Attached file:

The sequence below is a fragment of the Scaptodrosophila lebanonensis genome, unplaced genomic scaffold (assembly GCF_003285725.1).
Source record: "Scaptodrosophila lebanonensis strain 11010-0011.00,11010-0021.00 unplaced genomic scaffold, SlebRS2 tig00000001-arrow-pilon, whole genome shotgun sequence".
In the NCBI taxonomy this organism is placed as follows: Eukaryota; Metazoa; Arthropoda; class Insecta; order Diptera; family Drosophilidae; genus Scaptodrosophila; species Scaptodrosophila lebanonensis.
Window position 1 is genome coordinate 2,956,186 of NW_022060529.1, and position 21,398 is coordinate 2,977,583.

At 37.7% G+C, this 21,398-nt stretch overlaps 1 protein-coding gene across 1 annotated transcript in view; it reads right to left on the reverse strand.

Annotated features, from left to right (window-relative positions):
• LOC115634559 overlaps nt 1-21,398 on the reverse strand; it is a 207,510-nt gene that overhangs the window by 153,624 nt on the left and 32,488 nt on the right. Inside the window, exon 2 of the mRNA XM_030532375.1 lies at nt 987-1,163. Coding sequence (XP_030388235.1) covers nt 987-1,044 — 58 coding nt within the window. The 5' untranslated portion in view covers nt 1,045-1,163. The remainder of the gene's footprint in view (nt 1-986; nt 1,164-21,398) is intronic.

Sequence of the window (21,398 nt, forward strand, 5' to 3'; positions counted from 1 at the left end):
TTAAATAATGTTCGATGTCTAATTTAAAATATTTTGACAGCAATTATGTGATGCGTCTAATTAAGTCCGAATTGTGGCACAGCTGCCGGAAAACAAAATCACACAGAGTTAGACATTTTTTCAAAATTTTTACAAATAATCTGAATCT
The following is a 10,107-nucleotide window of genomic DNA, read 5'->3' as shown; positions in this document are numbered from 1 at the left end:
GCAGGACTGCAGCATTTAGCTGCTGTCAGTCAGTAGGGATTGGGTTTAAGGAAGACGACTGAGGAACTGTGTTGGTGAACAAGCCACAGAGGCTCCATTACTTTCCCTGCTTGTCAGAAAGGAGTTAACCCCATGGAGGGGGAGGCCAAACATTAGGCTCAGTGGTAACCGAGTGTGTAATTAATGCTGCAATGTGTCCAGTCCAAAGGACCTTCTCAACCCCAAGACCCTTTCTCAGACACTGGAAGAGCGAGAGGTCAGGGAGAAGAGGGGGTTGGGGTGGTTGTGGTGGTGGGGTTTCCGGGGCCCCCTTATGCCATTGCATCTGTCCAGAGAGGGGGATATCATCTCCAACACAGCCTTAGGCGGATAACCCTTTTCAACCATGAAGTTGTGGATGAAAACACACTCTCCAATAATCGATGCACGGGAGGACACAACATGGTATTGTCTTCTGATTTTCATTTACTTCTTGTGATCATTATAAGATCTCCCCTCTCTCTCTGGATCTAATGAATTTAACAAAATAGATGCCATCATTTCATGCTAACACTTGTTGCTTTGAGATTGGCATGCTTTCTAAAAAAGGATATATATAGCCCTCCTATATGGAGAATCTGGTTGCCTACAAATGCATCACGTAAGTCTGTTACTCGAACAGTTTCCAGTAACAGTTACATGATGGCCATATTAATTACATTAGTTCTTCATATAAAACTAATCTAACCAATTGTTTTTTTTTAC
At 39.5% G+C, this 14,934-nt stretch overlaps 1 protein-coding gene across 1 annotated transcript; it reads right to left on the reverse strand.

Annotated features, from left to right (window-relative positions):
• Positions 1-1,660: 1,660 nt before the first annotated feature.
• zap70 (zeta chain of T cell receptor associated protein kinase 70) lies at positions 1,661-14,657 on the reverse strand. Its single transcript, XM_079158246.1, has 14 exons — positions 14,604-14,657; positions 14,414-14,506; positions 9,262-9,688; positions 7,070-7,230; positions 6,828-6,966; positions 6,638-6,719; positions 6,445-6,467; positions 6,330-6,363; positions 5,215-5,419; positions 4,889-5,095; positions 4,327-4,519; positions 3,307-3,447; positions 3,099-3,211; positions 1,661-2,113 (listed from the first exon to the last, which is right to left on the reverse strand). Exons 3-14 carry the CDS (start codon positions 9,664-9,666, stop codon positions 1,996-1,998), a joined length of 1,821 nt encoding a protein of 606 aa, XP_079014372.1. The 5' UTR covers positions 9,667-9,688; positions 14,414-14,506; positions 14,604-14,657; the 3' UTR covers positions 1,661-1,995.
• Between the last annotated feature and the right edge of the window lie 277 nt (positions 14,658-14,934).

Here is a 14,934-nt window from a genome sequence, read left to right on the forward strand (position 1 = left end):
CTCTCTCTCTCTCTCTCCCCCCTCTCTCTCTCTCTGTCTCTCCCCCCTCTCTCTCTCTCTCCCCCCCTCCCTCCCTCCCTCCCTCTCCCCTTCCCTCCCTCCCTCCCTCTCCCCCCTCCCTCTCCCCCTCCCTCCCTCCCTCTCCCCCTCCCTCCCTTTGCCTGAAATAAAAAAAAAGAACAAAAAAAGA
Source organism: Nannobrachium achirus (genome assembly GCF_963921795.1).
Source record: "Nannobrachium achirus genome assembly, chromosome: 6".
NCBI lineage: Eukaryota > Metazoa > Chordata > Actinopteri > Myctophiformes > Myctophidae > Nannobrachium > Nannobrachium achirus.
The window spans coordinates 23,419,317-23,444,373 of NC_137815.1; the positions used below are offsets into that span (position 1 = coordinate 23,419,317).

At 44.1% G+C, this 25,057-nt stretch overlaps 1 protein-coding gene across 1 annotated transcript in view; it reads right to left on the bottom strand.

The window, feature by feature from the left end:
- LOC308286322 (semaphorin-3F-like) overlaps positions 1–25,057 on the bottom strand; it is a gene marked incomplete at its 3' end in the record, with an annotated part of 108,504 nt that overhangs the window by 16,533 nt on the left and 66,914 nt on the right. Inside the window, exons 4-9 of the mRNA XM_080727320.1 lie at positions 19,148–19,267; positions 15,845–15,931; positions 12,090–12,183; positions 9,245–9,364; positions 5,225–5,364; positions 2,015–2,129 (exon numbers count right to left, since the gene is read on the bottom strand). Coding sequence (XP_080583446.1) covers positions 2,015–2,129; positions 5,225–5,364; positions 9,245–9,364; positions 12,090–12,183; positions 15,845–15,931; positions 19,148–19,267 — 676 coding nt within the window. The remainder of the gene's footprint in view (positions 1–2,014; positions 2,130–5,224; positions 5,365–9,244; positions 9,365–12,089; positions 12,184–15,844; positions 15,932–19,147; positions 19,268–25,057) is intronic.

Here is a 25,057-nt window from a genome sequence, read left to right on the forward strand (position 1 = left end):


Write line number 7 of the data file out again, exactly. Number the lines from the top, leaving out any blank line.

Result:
• LOC115634559 overlaps nt 1-21,398 on the reverse strand; it is a 207,510-nt gene that overhangs the window by 153,624 nt on the left and 32,488 nt on the right. Inside the window, exon 2 of the mRNA XM_030532375.1 lies at nt 987-1,163. Coding sequence (XP_030388235.1) covers nt 987-1,044 — 58 coding nt within the window. The 5' untranslated portion in view covers nt 1,045-1,163. The remainder of the gene's footprint in view (nt 1-986; nt 1,164-21,398) is intronic.